Kiwi Polemicist

May 18, 2009

• New Zealand Army can be used against civilians

The siege involving Jan Molenaar was bad news and Molenaar was guilty of murder, but the police should never have been there in the first place. Why not? It was a drugs raid, and the state has no right tell people what they can and cannot put into their bodies. As I said in my earlier post, it was a pointless death of a policeman. On the other hand, everyone who chooses the enforce the immoral laws of the state freely chooses to risk death.

One of the interesting things bought to light by this episode was the government’s ability to use the military against civilians: this is covered by S9 of the Defence Act. The New Zealand Armed Forces can “perform any public service” and “provide assistance to the civil power in time of emergency”. Also, if the police say that they can’t cope with a situation then the military can be used and the military personnel have all the powers and legal protections that the police have. There’s a few pesky procedures for the government to go through, but basically the military can be used against civilians at any time.

So the New Zealand Armed Forces are a police force and can be used in any civil situation. If that’s not a sign of a police state what is?

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15 Comments »

  1. KP: If we ignore the issue of whether the cops should have been checking for drugs at all, the reality was that the man had shot four people, killing one of them, and was continuing to fire on the police.

    In that situation, what would you do?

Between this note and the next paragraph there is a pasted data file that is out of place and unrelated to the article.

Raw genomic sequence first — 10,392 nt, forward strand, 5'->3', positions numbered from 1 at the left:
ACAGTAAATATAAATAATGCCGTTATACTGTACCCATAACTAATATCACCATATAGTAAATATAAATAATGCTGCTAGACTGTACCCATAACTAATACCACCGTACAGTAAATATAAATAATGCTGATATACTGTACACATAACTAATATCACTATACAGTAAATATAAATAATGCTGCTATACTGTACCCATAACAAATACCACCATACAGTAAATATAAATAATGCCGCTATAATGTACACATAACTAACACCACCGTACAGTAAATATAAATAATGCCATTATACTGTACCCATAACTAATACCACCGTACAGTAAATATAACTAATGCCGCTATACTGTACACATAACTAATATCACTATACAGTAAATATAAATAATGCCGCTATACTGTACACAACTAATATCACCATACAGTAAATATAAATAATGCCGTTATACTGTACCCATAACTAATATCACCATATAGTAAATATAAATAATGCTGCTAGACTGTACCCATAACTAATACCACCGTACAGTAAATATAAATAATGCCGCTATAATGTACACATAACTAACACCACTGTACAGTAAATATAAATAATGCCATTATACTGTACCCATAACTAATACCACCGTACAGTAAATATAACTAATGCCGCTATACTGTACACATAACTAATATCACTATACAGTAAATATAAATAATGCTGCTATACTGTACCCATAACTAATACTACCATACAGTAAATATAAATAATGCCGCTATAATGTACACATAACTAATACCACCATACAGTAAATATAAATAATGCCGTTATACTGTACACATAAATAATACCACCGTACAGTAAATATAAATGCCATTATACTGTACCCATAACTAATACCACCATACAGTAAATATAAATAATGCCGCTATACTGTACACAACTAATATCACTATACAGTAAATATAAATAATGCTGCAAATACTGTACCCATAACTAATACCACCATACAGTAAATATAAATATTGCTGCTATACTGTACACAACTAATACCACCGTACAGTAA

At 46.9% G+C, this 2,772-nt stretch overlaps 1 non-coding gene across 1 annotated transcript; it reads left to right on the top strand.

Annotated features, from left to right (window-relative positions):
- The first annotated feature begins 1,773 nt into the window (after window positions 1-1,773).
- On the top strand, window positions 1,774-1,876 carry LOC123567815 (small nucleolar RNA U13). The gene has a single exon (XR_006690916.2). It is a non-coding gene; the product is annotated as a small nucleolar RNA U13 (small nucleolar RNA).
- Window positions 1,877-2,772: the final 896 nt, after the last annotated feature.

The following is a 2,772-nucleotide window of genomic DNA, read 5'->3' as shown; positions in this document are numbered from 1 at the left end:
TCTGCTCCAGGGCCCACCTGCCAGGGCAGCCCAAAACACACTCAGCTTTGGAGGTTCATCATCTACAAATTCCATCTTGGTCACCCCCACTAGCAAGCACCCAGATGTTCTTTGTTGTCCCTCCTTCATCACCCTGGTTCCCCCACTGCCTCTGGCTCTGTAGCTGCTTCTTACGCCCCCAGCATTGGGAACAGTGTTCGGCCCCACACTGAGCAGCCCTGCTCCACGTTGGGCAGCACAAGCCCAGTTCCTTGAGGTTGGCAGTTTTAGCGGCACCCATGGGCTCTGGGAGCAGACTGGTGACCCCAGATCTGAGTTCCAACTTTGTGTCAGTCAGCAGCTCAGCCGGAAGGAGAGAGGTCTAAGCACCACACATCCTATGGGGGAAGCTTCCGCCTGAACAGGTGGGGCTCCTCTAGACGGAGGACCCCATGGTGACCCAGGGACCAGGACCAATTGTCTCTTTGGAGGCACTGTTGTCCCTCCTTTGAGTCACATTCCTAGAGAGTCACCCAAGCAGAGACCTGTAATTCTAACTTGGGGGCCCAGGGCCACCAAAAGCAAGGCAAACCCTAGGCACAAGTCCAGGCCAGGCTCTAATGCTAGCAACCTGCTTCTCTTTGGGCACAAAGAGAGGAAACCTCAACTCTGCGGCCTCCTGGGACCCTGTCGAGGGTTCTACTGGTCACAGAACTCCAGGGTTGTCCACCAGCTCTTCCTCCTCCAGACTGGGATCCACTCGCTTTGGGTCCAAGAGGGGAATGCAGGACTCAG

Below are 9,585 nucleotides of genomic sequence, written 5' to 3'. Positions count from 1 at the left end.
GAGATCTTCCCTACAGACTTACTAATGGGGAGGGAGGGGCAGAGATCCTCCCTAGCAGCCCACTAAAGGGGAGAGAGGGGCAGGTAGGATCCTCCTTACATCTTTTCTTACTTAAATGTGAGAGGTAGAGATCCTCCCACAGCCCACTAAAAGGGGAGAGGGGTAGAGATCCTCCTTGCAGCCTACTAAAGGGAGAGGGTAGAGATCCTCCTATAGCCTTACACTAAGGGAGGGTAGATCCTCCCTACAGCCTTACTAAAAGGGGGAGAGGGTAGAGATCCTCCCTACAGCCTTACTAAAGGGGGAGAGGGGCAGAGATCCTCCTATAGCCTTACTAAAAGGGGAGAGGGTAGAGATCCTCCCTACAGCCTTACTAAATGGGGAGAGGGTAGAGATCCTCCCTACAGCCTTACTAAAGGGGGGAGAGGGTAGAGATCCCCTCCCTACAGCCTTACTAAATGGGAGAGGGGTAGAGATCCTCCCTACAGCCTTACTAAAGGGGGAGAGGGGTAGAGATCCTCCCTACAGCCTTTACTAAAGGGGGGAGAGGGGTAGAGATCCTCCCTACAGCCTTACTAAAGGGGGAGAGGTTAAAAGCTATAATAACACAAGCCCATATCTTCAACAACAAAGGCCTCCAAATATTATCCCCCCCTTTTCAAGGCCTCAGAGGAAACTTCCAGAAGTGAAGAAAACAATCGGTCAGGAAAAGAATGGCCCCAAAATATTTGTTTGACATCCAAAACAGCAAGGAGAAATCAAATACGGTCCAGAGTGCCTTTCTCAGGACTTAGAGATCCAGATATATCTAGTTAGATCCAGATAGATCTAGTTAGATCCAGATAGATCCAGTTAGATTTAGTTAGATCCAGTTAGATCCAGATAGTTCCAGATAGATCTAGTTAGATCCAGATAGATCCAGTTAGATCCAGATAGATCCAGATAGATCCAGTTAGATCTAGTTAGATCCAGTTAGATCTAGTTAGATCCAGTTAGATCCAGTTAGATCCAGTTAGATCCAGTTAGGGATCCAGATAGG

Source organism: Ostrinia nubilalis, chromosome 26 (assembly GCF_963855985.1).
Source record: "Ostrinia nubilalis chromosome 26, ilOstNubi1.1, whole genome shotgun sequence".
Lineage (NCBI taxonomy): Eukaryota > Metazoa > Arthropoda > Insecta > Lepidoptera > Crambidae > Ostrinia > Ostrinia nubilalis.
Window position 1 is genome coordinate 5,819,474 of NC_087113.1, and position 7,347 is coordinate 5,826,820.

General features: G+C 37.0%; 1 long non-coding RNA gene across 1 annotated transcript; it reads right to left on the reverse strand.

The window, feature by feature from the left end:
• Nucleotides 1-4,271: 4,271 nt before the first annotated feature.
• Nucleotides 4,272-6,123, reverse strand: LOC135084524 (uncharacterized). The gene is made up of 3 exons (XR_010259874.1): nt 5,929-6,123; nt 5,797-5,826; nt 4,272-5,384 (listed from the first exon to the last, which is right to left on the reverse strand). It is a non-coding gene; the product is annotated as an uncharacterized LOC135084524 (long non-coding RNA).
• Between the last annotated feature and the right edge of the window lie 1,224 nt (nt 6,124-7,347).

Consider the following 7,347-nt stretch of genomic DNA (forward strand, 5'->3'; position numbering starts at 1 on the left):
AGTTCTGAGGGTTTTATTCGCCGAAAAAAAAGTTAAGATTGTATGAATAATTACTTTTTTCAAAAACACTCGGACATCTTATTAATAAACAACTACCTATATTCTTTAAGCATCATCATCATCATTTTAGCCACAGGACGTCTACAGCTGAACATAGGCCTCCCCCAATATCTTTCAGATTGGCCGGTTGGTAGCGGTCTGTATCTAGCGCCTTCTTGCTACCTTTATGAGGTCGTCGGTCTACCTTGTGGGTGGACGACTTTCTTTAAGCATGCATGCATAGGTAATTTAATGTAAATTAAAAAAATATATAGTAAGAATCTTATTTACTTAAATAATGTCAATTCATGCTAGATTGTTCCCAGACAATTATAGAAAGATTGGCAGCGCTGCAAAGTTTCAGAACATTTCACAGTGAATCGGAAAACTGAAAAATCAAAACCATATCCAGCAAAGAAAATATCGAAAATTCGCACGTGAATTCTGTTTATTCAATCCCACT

Rightly or wrongly it is currently the job of the police to apprehend violent criminals in our society. However the police have no armoured vehicles of their own. Should the police:
    – Go in guns blazing on foot or in unarmoured Commodores, allowing more police to die?
    – Quickly weld some slabs of steel around a van and drive it up to the house?
    – Hire or buy an armoured vehicle from the army, quickly train a cop to drive it, and staff it with police who have never used the machinery before? Would you be happy with this if it was no longer officially an army vehicle and they painted it blue for a day before selling it back?
    – What if they hired a WWII-vintage armoured vehicle from a private collector? Would that be ok?

    The reality is KP that once someone has crossed the line to killing people the police have to apprehend them as rapidly and safely as possible. If that means using army equipment, then so be it. There is no point leaving the right equipment idle while police risk their lives pointlessly.

    Whether cannabis should be legal or not is an entirely separate issue. You can well argue that the police should not have been there in the first place, maybe the law they were enforcing was debatable.

    But the army were not brought in to find a few cannabis plants. They were brought in to apprehend a violent criminal who was doing his level best to kill as many cops and civilians as he could. Someone had to apprehend him.

    Comment by Mr Dennis — May 18, 2009 @ 2:40 pm

    • Mr Dennis: What would I do? I’d put up a cordon, deny water and electricity, and wait for the guy to eat his gun or die of thirst.

      The police have a nasty habit of immediately using maximum force rather than cordon-and-contain, see my earlier post on that: https://kiwipolemicist.wordpress.com/2008/09/02/the-police-cant-be-trusted-with-tasers/

      My point was that the NZ government effectively has carte blanche with which to use the military against civilians, made worse by the fact that the government is not legally subject to the citizens.